To be honest, this shouldn’t be a big deal. But it was. I used to run 6 hours at a time on a weekend and many hours during the week. A short jog was an hour long. But I haven’t done that in a few years.
I use a Concept 2 rowing machine, which is the gold standard for off-season crew teams and CrossFit athletes. They even hold Sprint competitions with this brand. If you ever want a superior piece of equipment that is super easy to maintain and it doesn’t take much space, then this is it. I think mine cost $900 a few years ago. Compared to a good treadmill, that’s chump change. I’ve been eyeing a TrueForm treadmill for a while, but not for $4K. This rower is well worth the investment. I have a Concept 2 Ski Erg as well.
I haven’t been rowing a lot. I sometimes use it as a warm-up or a "buy-in" for a CrossFit WOD. I often do it before Olympic weightlifting workouts since it covers the major muscles you use. I did a 10 minute row several days ago in anticipation for this 10K. But I wouldn’t say I’m well-conditioned on it.
I started out slowly. My heart rate monitor on the rower showed that I slowly crept up to 130 beats per minute (bpm). I was holding at about 26 strokes per minute (spm). I’m really fussy with my music. I need to make a rowing playlist that sets a beat at about 25 spm. I use the beats of the music critically for long rows. My grip never felt good this entire row. The numbers slowly lowered from 10,000 m to 8,000 m. Too slowly.
When I got 4K into the row, I started to feel it and wondered how I could continue at even the slow pace I was keeping. I never wanted to go below 2:30/500 m. I was now hitting about 141 bpm continuously with my heart.
When I hit the halfway mark, I almost called it a day. I thought, "a 5K is good enough and I got a good workout". Or, I’ll do a 5K now and then a 5K later. Naaah, I had already put off this row until later in the day. I had the same ideas at 6K and 8K. How could I keep going?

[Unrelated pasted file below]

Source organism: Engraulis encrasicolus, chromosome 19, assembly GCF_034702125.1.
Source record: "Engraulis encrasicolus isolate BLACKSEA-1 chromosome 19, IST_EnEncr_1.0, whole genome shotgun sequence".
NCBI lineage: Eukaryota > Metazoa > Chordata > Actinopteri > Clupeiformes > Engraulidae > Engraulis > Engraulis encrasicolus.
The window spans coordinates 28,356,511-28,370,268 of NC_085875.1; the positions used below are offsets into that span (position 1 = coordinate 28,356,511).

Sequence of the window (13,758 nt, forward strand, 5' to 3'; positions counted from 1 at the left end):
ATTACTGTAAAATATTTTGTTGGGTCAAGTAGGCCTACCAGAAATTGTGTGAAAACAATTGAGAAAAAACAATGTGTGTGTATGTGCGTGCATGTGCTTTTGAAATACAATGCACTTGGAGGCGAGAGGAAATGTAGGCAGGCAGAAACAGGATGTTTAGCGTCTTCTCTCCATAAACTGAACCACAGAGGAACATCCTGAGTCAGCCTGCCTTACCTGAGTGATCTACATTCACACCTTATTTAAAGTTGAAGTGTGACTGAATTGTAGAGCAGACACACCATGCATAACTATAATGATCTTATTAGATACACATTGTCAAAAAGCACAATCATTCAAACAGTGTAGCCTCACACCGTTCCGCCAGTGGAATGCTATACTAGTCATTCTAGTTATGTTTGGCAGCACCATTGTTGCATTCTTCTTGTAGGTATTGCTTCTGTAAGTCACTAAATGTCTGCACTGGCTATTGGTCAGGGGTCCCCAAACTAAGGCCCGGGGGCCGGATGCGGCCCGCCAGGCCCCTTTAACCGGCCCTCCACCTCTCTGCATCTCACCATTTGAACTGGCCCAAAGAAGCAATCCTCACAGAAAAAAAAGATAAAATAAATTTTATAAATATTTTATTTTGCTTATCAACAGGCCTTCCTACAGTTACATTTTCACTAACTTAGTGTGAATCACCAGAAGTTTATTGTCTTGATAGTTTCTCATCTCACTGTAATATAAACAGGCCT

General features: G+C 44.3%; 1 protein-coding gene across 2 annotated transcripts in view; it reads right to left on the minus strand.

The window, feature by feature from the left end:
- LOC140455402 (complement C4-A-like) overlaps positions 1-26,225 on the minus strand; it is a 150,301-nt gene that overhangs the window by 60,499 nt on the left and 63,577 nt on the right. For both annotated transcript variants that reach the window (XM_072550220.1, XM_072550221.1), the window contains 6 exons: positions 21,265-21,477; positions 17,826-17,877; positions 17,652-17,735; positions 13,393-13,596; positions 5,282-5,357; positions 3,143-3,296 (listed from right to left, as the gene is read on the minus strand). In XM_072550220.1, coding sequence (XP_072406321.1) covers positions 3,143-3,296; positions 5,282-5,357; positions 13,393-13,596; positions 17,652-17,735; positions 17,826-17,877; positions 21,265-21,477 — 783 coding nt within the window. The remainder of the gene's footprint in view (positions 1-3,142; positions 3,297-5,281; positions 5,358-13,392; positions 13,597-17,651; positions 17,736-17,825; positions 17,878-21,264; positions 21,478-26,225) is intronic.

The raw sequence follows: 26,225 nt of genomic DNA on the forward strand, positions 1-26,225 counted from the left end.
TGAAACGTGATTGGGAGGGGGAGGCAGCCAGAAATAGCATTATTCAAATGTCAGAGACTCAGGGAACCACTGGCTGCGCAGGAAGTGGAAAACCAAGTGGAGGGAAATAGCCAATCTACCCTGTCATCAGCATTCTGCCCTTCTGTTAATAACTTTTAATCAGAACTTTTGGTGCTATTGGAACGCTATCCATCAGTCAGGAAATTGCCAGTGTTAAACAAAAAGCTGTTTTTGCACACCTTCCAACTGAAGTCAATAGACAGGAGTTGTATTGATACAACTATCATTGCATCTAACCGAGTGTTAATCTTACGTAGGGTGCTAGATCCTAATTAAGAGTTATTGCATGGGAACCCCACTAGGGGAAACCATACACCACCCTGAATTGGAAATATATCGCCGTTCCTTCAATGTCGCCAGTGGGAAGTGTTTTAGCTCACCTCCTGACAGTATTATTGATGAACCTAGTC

There are nuances to rowing. But, unlike most people think, your strength doesn’t come from your arms or upper back muscles. It is almost all legs, glutes, and lower back. Mostly legs. Legs are made to move for long periods of time; arms are not. Like Olympic weightlifting, the arms are just ropes attached to the handle. You start the pull with straight arms and basically let them go lax. Like limp arms. Then you sort of reach forward and let them go limp again with the pull. Its all about the legs.
The tricky parts that have to do with staying power involve your hip flexors and abdomen. You flex at the hip with every row to pull your body forward. So your hips get really tired. And, depending how far you lean back, you are doing a situp with every row. If you keep your shoulders over your hips, then not as much. But then, if you don’t open your hips and chest more, then you lose power with each stroke. So you do end up using your abs a lot (rectus abdominus, transverse abdominus,etc.).
The funny thing I was playing with was my skull. Basically, when you row you are basically balancing a 10 pound bowling ball on your spine. But, if you lean your head back a little, you are using your head as bodyweight to assist the row. And if you tuck your chin coming forward, the same is true. Its not super dramatic but very subtle. I think its a source of power.
With 2K to go, I knew I could do it. But I really thought I’d quit there too. It means you still have almost 10 minutes to go. And keeping up the power and motivation isn’t easy. My heart rate climbed to 161 bpm and I was still going the same pace. Once I got down below 1K, 3 digits were easier to handle. And then I could push it the last 500m and 100m.
I was pretty exhausted right after. Much like a car accident, you don’t really know what you just did to your body. You have to just sit and evaluate. I tried to do some stretching to open up. But it was a hard slog out of the basement and up 2 flights of stairs to my Master Bathroom. On my way to the shower, somehow I turned on the water to the jacuzzi. A good Epsom salt soak was the trick. I felt pretty good after that. But I had a dehydration headache. Unlike running or biking, there isn’t an opportunity to take lots of fluids when you row. So I usually end up going dry. I kept drinking fluid while in the tub.
A day afterward and I wasn’t even sore. I could tell I was exhausted though, more like a central nervous system thang. I should have done a grip test because I’m sure it would have been low. This surely reignited my interest in rowing more. I’d love to keep up with what I gained from this day. Its good to set goals and I have one set for every week through April. So maybe this one shifts to the backburner. Its done, but not forgotten.